Award-winning author Tim Cook, the Canadian War Museum’s leading expert on the 1914-18 conflict, has unearthed a host of poignant and spine-tingling stories involving bizarre apparitions, life-saving premonitions and other unexplained happenings that — beyond the mysteries that linger — shed fresh light on “the unending mental and physical strain of fighting on the edge of No Man’s Land.”
Writing in the Journal of Military History, the field’s most prestigious scholarly publication, Cook describes how the knife-edge existence of Canada’s troops in battles such as Passchendaele and Vimy Ridge — perhaps fuelled by widespread interest in the occult and spiritualism in the early 20th century — led some men to believe they’d seen dead comrades resurrected and wandering the scarred landscapes of the Western Front.
In other cases, soldiers claimed to have seen angels hovering over battlefields or felt an “otherworldly” presence that somehow silenced enemy guns to allow escapes from vulnerable positions.
“As a threshold borderland, the Western Front was a place for such spectral thinking and haunting, where the strange was made ordinary, where the safe was infused with danger, where death was natural and life fleeting,” writes Cook, author of an acclaimed, two-volume history of the First World War. “The unnatural, supernatural, uncanny and ghostly offered succour to some soldiers, who embraced these ‘grave beliefs’ to make sense of their war experience.”
Cook vividly describes how the living and the dead were gruesomely mingled in the muddy trenches of wartime France and Belgium, where fighting men “became martyred corpses in the blink of an eye” and the unrelenting carnage encouraged a heightened awareness of the thin line between life and afterlife — or, at times, a perceptual blurring of the line.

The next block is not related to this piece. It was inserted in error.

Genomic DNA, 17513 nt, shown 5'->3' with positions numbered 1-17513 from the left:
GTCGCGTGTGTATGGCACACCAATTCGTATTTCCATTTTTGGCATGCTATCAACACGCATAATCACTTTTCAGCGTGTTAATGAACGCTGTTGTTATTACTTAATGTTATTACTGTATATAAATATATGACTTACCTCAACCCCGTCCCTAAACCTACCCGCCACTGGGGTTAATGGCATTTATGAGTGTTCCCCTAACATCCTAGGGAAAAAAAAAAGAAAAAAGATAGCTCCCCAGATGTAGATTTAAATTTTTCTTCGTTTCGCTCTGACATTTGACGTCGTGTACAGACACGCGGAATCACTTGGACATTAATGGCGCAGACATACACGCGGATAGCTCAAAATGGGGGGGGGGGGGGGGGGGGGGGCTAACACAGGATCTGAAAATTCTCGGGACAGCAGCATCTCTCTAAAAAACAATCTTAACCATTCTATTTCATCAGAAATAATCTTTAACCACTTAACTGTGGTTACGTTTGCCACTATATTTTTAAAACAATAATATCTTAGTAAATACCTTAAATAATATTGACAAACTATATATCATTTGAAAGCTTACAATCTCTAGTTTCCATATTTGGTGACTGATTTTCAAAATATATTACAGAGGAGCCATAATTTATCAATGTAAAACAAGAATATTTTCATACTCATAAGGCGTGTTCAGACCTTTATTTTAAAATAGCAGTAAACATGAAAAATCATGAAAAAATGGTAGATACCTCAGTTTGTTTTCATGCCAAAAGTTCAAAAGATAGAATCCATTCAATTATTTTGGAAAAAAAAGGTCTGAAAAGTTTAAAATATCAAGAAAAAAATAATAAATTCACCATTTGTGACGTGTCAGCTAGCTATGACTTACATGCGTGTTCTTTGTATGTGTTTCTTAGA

“Grimy, exhausted soldiers, covered in mud, asleep on a fire step or in a funk hole could easily be mistaken for the dead,” Cook observes. “It was not lost on the soldiers that they seemed to be digging extended graves — the trenches — to protect themselves from death-dealing artillery shells. And, in sick irony, the artillery bombardments often buried the living and disgorged the dead.”
One well-known story from the war is highlighted in Cook’s study: Cpl. Will Bird’s moving description of the night his brother’s “ghost” saved him from certain death. Bird, who had a postwar career as a Nova Scotia journalist and published his war memoirs under the title Ghosts Have Warm Hands, had written about a night after the 1917 Battle of Vimy Ridge when he was suddenly stirred from deep slumber under a tarp he’d been sharing with two fellow soldiers near the front line.
“Before dawn, warm hands shook him,” Cook recounts. “Wiping away sleep, he looked with amazement at his brother Steve,” who had been reported missing in action in 1915. “Steve led him through some ruins, when he suddenly rounded a corner and disappeared.”
Cpl. Bird, settled for sleep in the new location, dismissed his brother’s ghostly appearance as a “hallucination.” But in the morning, he was stunned to learn that the two other soldiers under the tarp had suffered a “direct hit from a high explosive shell” and were “dismembered beyond all recognition.”
Another Canadian soldier wrote to his mother that, “One night while carrying bombs, I had occasion to take cover when about twenty yards off I saw you looking towards me as plain as life.” Dumbstruck, he “crawled nearly to the place where your vision appeared” as a German shell slammed into the place he had just left behind.
“Had it not been for you, I certainly would have been reported ‘missing,’” the soldier wrote. “You’ll turn up again, won’t you, mother, next time a shell is coming?”
Cook, who also teaches history at Carleton University, said his research has always focused on “how these young men coped and endured at the front.”
Embracing magical or mystical explanations for what happened during the war, he told Postmedia News, “was a common response for some soldiers who lived in a space of destruction and death. As I read the memoirs, letters, and diaries of soldiers I kept encountering the uncanny, the supernatural, and even the spectral.”
He added that while Bird’s account of being delivered from harm by his lost brother is a staple of Canadian war narratives, other such “crisis apparitions” had not been well documented and “no historian really has attempted to understand what that central story meant to Bird.”
While researching the subject, Cook said, he encountered those kinds of stories “over and over again. I kept coming back to the ways that soldiers dealt with death — by being callous towards it, or embracing it, or finding ways to live with it.”